In New England a shared theology created order. In the seething mix of nationalities, beliefs, and nonbeliefs that the Dutch West India Company had created in Nieuw Amsterdam, not even an iron fist like Stuyvesant's could alter the fact that the making of a quick fortune was a disorderly and a boisterous affair. Once they had money, men -- particularly the trappers and traders and sailors who crowded the town's narrow streets -- craved pleasure. A good number of the upstanding Dutch burghers liked something on the side as well.
Whores were tolerated as long as they kept themselves to Princes Street and did not mingle with the good Netherlander huisvrouwen. There were twenty-one taverns, taprooms, and alehouses in the little town. The mix pleased Lucas: fucking and boozing led to arguments and mayhem. A man of his skills was bound to be kept occupied.
Stuyvesant had assigned him a tiny shop built against the easternmost end of the wooden palisade that gave Wall Street its name. Lucas's place was really a lean-to, no more than five long strides in each direction. There was no window, only a fireplace against the back wall, and across from it a door split horizontally in the Dutch fashion. "The wily bastard just barely managed to keep his promise," Lucas told Sally. "It's almost inside the town." Nonetheless, a steady stream of customers found him from the first day he banged the striped red-and-white pole into the summer-parched earth outside the door.
A good many came to be bled, often for the aftermath of drink. Lucas was not entirely sure that opening a blood vessel in the temple of the sufferer, or even setting the leeches to him, really would relieve the nausea and the pounding headache, but it could do no harm.
Large quantities of rum and geneva could also be counted on to result in broken bones that needed to be set. Lucas built a sturdy wooden frame to assist him in carefully aligning fractured arms and legs before forcing them back into position. The ship's surgeons who were his only competition in the colony -- mostly men who stayed a short time, then got restless and went again to sea -- set bones by brute force, using as many vicious yanks as the patient could endure. The pain was equally intense using Lucas's frame, but the results were far more satisfactory. He put the apparatus to use three or four times a week.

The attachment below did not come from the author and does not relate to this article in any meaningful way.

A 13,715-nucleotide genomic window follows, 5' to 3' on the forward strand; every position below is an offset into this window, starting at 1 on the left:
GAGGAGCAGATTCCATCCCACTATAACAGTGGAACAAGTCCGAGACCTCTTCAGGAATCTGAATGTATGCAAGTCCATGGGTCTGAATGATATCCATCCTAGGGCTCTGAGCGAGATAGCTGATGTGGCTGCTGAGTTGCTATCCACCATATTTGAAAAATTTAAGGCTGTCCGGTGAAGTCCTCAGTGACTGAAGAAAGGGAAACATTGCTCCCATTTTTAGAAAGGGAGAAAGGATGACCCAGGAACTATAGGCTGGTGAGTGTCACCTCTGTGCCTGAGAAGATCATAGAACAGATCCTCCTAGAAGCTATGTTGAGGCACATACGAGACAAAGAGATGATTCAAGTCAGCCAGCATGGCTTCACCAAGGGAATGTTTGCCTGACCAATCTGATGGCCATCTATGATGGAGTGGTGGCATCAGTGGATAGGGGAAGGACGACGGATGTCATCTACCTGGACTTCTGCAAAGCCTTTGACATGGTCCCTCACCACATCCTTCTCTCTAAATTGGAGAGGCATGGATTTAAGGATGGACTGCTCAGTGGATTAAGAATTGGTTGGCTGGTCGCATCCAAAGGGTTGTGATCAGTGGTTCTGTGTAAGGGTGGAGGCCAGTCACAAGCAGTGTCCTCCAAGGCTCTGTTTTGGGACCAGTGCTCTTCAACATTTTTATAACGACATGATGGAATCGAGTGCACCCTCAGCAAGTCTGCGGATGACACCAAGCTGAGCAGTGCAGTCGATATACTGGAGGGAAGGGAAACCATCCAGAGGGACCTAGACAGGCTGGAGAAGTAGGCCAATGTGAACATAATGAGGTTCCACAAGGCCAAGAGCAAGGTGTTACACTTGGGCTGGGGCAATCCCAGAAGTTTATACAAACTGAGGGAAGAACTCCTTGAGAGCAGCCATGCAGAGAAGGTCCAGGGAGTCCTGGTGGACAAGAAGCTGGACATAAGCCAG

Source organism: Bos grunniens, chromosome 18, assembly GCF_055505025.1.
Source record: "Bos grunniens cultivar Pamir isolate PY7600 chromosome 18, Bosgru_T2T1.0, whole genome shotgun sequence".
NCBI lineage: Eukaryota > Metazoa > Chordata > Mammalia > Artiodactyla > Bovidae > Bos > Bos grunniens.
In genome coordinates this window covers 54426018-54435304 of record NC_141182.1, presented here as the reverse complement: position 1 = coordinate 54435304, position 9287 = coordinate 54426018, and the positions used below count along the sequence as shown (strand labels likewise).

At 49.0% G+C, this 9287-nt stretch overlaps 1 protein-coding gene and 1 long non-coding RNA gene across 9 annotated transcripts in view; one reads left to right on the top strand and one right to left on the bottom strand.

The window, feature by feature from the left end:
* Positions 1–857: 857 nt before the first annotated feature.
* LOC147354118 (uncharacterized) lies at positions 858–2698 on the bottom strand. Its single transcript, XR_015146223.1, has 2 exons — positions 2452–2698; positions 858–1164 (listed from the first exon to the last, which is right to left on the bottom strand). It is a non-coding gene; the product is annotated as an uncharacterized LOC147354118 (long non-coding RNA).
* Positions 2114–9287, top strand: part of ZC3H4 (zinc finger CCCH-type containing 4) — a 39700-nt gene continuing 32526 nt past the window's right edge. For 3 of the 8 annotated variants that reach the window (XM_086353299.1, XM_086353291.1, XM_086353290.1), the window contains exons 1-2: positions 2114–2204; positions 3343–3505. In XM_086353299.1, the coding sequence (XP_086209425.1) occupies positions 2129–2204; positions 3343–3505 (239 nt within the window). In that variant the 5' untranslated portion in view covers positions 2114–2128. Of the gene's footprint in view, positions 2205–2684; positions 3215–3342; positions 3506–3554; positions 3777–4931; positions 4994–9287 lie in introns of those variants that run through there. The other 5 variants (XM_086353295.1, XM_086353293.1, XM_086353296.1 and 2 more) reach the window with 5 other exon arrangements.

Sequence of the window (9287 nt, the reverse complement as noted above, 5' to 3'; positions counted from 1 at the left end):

Also thanks to drunkenness, he was twice asked to trepan a man's skull. Desperate huisvrouwen hoped that boring a couple of holes in a husband's head might rid him of his craving for alcohol. Lucas knew that was unlikely, but he had recently made himself a new drill and was interested in refining his trepanning techniques. Those two operations were among the most interesting he performed during his first few months in Nieuw Amsterdam. They occupied a page each in his journal.
From the day he set up shop, Lucas made copious notes about every procedure, even ordinary barbering -- delousing and shaving and bleeding and lancing boils -- but he took special pains to write in detail about the more intricate surgeries, cutting away fistulas and tumors and removing stones. He did a great deal of the latter. Since the operation on Stuyvesant he'd become famous for it. Sufferers made the journey to his little room beside the wall from remote farms on the long island and Staten Island. Some arrived from as far north as Nieuw Haarlem. One came from a large holding, a bouwerie, in Yonkers.
At first it was Lucas's speed that mattered. He knew it didn't hurt his reputation when he had whoever accompanied the patient stand on one side of the room and count the seconds between the initial cut and the last stitch. But in the autumn, after Sally's first crop of poppies bloomed, Lucas was best known for the fact that he could, with a few spoonfuls of one of his sister's decoctions, make the patient so groggy and fill his head with such soporific dreams that he felt considerably less pain.
Copyright © 2001 by MichaelA, Ltd.
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